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Court Deems Slip and Fall in Doctor’s Office a Medical Malpractice Incident

exam roomA West Virginia court recently issued an opinion highlighting one of the challenges that plaintiffs may face when their injuries took place at a hospital or doctor’s office. In this case, the issue was whether a patient’s slip and fall claim should have been classified as a premises liability claim or a medical malpractice claim. The court eventually decided that since the injury took place when the patient was receiving “health care related” services, the case should be deemed a medical malpractice claim.

The facts of the case are as follows. A woman took her husband to an urgent care facility, where a staff member directed them to a private examination room. The staff member told the patient to sit on the examination table and wait for the physician to arrive. As the man tried to get onto the table, he fell. Not long after the incident, the man died as a result of complications from the fall.

The man’s wife filed a premises liability claim against the urgent care facility. Premises liability is a legal doctrine that generally comes into play in personal injury cases in which an injury is caused by some type of unsafe or defective condition on someone’s property. The urgent care facility responded, stating that the lawsuit should have been filed under the state’s medical malpractice statute because it was “related” to the provision of health care services. The court agreed.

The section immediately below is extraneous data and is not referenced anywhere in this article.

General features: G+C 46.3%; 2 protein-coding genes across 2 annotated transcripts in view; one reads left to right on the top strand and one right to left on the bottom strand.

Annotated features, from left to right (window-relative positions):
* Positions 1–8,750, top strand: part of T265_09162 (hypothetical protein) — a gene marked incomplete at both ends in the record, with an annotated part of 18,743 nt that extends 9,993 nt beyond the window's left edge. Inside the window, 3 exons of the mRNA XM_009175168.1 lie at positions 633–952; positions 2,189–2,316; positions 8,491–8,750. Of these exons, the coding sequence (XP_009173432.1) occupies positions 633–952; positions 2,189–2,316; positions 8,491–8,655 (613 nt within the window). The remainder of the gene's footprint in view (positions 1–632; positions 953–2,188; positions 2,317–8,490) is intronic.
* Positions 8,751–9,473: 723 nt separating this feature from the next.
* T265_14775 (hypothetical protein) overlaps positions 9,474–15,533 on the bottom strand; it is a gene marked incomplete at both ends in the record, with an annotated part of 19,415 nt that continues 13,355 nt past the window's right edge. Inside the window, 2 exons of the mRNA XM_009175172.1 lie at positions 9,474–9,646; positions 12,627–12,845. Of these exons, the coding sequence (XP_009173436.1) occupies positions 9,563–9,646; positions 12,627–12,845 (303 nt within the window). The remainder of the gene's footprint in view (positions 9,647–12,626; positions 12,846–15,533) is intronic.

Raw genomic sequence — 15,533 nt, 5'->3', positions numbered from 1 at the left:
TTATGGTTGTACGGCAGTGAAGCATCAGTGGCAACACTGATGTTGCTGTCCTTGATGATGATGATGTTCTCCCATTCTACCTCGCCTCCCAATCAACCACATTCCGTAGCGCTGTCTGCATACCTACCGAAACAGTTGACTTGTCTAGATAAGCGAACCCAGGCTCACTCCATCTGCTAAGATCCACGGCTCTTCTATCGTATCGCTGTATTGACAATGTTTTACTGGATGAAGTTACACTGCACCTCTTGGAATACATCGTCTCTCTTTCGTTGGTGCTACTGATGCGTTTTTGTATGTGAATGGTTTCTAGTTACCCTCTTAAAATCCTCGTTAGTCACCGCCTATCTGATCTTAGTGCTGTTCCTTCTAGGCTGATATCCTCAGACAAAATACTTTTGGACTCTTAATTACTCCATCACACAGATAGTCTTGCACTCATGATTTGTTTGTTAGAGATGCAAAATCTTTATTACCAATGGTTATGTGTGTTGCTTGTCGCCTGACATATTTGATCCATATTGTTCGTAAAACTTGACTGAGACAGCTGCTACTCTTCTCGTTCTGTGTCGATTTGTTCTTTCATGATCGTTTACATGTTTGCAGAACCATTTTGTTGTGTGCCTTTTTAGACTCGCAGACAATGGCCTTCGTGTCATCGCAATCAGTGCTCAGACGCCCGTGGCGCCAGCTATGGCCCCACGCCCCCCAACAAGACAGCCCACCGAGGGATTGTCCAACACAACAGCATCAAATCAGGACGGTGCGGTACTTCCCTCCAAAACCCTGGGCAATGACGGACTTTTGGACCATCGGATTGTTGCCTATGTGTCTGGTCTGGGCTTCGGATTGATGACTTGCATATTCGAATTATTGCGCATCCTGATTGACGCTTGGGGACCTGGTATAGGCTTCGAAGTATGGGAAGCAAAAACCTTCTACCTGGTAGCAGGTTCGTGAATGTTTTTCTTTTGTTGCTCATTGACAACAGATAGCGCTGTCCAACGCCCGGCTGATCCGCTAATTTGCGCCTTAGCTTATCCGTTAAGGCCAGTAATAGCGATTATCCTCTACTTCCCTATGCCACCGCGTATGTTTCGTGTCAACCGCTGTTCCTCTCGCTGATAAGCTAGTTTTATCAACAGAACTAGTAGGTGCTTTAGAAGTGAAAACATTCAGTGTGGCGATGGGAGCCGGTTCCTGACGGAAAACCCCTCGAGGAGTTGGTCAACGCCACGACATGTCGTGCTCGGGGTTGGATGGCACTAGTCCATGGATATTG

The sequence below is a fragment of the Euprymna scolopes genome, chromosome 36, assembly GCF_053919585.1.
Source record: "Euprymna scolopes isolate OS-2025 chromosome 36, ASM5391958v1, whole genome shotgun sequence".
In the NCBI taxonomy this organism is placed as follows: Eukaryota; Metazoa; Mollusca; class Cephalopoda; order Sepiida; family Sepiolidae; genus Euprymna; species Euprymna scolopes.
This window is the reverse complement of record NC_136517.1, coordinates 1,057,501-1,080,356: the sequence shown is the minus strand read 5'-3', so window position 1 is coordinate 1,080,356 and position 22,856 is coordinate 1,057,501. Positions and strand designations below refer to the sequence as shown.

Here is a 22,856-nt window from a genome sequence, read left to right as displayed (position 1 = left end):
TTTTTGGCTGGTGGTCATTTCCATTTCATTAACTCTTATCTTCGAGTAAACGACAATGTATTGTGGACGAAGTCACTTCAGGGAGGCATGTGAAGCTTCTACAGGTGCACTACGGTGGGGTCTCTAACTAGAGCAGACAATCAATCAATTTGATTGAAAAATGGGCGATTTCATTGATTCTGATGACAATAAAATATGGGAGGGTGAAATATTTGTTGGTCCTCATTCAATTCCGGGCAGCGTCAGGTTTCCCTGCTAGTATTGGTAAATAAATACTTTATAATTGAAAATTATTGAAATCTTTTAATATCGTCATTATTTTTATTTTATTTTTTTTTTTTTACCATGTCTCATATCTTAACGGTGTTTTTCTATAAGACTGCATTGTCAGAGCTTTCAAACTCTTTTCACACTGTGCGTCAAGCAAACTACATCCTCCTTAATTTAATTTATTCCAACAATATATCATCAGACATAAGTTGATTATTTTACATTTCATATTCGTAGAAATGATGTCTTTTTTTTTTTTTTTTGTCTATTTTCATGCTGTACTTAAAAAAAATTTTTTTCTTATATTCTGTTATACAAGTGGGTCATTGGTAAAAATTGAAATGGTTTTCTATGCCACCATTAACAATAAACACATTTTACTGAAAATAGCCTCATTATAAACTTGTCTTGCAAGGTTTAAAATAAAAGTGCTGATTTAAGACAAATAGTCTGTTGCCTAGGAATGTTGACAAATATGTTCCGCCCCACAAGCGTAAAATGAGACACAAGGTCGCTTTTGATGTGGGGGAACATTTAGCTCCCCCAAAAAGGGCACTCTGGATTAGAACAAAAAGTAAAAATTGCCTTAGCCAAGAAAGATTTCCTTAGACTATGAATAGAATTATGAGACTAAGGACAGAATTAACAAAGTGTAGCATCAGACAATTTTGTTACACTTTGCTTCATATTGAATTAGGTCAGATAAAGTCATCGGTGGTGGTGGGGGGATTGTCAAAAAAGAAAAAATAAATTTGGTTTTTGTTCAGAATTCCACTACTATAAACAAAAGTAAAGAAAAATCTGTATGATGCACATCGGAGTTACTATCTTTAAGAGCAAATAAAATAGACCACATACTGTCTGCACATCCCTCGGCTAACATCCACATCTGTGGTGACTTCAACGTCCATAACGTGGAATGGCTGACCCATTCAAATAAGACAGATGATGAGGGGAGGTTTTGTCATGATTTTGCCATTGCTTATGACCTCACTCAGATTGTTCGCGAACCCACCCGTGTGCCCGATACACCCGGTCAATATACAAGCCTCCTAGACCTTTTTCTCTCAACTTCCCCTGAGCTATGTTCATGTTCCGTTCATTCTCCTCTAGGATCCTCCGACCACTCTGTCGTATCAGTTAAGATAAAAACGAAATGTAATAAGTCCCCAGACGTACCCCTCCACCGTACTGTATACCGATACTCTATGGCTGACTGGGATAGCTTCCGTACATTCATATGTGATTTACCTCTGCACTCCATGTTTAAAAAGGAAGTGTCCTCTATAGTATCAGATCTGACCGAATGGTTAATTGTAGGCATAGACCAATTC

The takeaway for Maryland in this case is that plaintiffs naming health care providers or medical facilities as defendants may ultimately be characterized as a medical malpractice claim. This is important because medical malpractice claims are treated differently from other personal injury cases in Maryland. For example, to bring a medical malpractice claim, the plaintiff must meet specific procedural requirements before the claim can be filed in court. First, a plaintiff must obtain a certificate of merit by a physician to accompany the claim that the negligent physician breached the appropriate standard of care and that the breach was a direct cause of the plaintiff’s harm. This requirement is designed to parse out frivolous lawsuits from meritorious ones.

The statute of limitations is also slightly different in ordinary personal injury cases and medical malpractice cases in Maryland. A plaintiff has three years from the date of an accident to file a personal injury claim. A medical malpractice claim, however, must be filed three years from the discovery of the injury or five years from the date of the injury, whichever is earlier.

If you have been injured at a hospital, clinic, or urgent care facility, it is important to speak to a Baltimore medical malpractice attorney as soon as possible. At Arfaa Law Group, we can meticulously examine the facts of your claim and determine your eligibility for compensation. You can rest assured that we can provide you with an honest assessment of your case. We are here to answer all of your questions and address your concerns. For more information, do not hesitate to call 410-889-1850 or contact us online.

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